Polyester/Acrylic and Polyester/Acrylic/Wool Blends: Many contemporary commercial tallits –and by my reckoning most of the tallits available to borrow at synagogues– are blends of wool and polyester. Man-made fibers have the advantage of generally being less expensive than natural fibers, and they can add durability and drape. Wool-poly blends are often easier to find than fabrics that are 100% wool.
Cotton: Raw cotton is gaining popularity for commercially-made tallits. A reference that I wish I could have put my hands on in time for publishing this post notes that some prominent early rabbinic authorities were known to use cotton for their tallit katan, the small tallit that fits over the head and is worn throughout the day. If you choose cotton for your tallit, look for a version that has substantial weight and good drape so that it doesn’t look too casual.
Organza: Very lightweight and transparent, you’ll find varieties made from silk and manmade fibers. You’ll also find a wide variety of embroidered organzas.
Denim: Denin, generally a cotton or cotton/poly blend, is a modern, informal option. And it comes in white. Choose something that drapes well, and avoid denims that stretch. If you’re considering denim, take a look at this denim tallit denim tallit made by reader Darlene Gordon.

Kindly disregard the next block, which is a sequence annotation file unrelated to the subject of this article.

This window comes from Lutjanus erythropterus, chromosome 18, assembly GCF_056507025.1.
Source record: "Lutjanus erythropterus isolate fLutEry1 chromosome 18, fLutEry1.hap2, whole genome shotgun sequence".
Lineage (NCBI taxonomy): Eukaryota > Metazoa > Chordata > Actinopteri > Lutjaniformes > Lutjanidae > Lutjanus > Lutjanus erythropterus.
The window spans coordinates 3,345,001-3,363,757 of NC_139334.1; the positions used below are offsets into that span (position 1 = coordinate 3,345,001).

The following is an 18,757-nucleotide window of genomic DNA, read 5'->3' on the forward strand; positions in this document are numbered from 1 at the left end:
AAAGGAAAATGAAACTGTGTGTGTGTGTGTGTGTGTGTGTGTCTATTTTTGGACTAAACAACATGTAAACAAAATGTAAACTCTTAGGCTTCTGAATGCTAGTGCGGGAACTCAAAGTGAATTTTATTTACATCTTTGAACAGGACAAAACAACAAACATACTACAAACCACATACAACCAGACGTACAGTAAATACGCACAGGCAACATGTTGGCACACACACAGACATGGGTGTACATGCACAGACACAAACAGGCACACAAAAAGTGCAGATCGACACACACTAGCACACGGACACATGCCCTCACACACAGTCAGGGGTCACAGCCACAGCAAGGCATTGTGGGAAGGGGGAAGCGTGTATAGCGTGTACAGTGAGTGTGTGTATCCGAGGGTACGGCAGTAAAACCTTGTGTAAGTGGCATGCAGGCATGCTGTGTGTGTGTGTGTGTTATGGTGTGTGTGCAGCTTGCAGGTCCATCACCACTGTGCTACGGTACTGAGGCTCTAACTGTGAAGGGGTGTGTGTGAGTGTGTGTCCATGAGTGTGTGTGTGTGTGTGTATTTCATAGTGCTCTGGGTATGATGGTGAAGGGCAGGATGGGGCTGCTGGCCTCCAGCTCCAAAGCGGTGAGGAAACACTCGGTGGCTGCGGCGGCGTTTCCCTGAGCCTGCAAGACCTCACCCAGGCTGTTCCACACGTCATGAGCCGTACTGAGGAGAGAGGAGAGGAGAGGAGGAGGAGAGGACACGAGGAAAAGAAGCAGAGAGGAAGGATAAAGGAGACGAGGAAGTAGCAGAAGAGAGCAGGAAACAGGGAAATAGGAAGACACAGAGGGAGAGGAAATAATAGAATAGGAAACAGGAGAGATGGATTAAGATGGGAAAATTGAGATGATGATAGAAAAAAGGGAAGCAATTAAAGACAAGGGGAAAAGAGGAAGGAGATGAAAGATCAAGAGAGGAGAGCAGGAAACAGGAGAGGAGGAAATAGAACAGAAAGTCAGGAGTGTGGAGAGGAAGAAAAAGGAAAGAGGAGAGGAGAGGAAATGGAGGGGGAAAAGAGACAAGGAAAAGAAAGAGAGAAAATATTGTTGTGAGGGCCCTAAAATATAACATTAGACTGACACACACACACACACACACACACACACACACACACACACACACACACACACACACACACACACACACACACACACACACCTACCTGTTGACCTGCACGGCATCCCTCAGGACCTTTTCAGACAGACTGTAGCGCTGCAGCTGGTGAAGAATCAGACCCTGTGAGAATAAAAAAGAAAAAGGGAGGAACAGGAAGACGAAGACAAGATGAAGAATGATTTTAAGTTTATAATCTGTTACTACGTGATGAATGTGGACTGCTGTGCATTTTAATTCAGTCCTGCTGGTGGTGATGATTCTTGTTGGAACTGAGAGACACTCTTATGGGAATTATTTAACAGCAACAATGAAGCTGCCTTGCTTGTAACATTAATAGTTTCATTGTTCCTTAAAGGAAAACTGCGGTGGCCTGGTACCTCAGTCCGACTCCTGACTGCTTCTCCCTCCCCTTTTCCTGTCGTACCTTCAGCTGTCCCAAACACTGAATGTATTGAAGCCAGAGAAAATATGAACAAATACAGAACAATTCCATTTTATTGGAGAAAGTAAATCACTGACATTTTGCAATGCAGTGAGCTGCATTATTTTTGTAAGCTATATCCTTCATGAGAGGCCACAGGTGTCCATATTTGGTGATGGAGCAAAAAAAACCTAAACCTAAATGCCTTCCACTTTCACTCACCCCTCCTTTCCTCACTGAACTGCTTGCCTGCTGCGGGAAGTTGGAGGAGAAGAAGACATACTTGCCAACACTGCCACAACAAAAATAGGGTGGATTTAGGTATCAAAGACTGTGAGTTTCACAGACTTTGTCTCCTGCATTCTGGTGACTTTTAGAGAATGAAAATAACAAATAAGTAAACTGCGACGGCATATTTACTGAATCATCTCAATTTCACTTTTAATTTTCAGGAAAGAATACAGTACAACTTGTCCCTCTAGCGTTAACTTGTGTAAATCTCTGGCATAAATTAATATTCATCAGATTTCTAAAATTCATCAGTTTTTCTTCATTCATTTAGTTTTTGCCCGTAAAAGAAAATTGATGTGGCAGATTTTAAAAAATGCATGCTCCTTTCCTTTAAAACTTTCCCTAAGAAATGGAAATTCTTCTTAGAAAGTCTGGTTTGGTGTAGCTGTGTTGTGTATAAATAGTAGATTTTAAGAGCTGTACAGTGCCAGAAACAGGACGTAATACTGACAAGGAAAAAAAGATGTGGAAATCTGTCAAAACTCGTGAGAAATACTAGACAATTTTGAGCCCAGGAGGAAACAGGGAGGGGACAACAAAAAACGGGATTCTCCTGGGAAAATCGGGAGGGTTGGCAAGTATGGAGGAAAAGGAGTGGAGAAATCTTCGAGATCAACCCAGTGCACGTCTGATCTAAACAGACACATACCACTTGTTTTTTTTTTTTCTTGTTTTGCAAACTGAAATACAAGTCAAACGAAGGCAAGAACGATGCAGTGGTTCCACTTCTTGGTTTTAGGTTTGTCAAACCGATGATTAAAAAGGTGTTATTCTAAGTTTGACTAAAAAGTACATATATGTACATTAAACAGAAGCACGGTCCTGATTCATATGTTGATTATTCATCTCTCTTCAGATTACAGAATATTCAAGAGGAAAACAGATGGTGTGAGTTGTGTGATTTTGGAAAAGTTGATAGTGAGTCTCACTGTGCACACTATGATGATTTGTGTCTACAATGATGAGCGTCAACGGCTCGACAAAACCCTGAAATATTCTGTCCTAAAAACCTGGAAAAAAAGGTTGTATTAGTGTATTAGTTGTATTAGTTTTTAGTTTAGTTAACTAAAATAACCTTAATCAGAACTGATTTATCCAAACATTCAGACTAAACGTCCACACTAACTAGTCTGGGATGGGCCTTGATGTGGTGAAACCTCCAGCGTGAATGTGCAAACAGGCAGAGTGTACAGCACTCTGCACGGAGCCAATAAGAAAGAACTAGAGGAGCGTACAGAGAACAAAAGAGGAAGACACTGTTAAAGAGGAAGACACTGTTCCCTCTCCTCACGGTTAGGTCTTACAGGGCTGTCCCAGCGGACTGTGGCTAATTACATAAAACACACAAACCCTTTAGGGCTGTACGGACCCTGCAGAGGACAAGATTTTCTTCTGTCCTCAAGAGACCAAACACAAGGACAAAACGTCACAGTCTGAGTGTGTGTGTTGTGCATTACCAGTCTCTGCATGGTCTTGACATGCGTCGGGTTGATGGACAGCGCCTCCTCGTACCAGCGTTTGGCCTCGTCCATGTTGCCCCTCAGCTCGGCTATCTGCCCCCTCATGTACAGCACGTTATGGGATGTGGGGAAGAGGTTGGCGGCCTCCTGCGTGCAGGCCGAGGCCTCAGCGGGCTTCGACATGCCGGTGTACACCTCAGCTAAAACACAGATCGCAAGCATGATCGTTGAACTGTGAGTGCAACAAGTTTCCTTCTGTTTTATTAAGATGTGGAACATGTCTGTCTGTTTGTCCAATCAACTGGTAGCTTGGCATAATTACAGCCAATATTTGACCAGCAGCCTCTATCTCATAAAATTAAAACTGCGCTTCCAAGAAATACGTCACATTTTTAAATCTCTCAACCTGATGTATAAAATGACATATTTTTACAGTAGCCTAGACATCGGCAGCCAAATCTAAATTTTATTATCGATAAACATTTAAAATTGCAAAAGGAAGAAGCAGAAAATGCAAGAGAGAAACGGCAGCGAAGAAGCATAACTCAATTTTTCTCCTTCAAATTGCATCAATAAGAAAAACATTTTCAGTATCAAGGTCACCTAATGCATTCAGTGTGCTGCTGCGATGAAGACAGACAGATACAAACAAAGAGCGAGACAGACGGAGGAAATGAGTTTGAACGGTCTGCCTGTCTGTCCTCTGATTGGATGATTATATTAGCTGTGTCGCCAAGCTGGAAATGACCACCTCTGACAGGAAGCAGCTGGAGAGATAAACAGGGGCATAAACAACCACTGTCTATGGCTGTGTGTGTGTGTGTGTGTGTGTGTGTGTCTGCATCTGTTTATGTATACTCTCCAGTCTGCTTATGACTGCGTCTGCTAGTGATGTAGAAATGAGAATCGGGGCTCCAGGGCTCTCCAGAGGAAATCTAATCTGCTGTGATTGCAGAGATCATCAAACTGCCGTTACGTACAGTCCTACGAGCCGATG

Hemp: Hemp is a contemporary choice worth considering, especially for reasons of good environmental stewardship.
Ideally, choose thread that doesn’t contain the same material as the tallit fabric.
The topic of thread deserves its own blog post for a full explanation, but since some readers might be looking at this post while making a shopping list for a trip to the fabric store, it’s worth a quick mention here. According to the strictest interpretation of Jewish law, the thread should be of a different fiber than the fabric. So ideally, under this strict interpretation, if you are making a silk tallit, choose a non-silk thread like polyester. If you’re making a tallit from cotton, avoid cotton thread and instead choose polyester or silk.
Whatever fabric you choose, remember that fabric choice and construction techniques go hand in hand.
As you consider your fabric choices, be sure you’re thinking about how you’ll construct the tallit. Lighter fabrics can be hemmed, for example, but heavier fabrics may need to be finished with zigzag stitches or a serger. And if you’d like to create the traditional fringe on the ends of the tallit using the threads from the fabric, choose a material with coarse threads that will be easy to separate and knot. For an example, take a look at the tallit on the cover of the Sew Jewish book.
Whatever fiber you choose –wool, silk, poly– look for a fabric that is woven and drapes well.
What fabric will you use to make your tallit?
For more information about the Jewish laws and practices behind the structure and construction of the tallit, I recommend the modern classic book on the subject, Tzitzith: A Thread Of Light, by Aryeh Kaplan (affiliate link).
[Updated on 9/7/2017 to include the information about choosing thread.]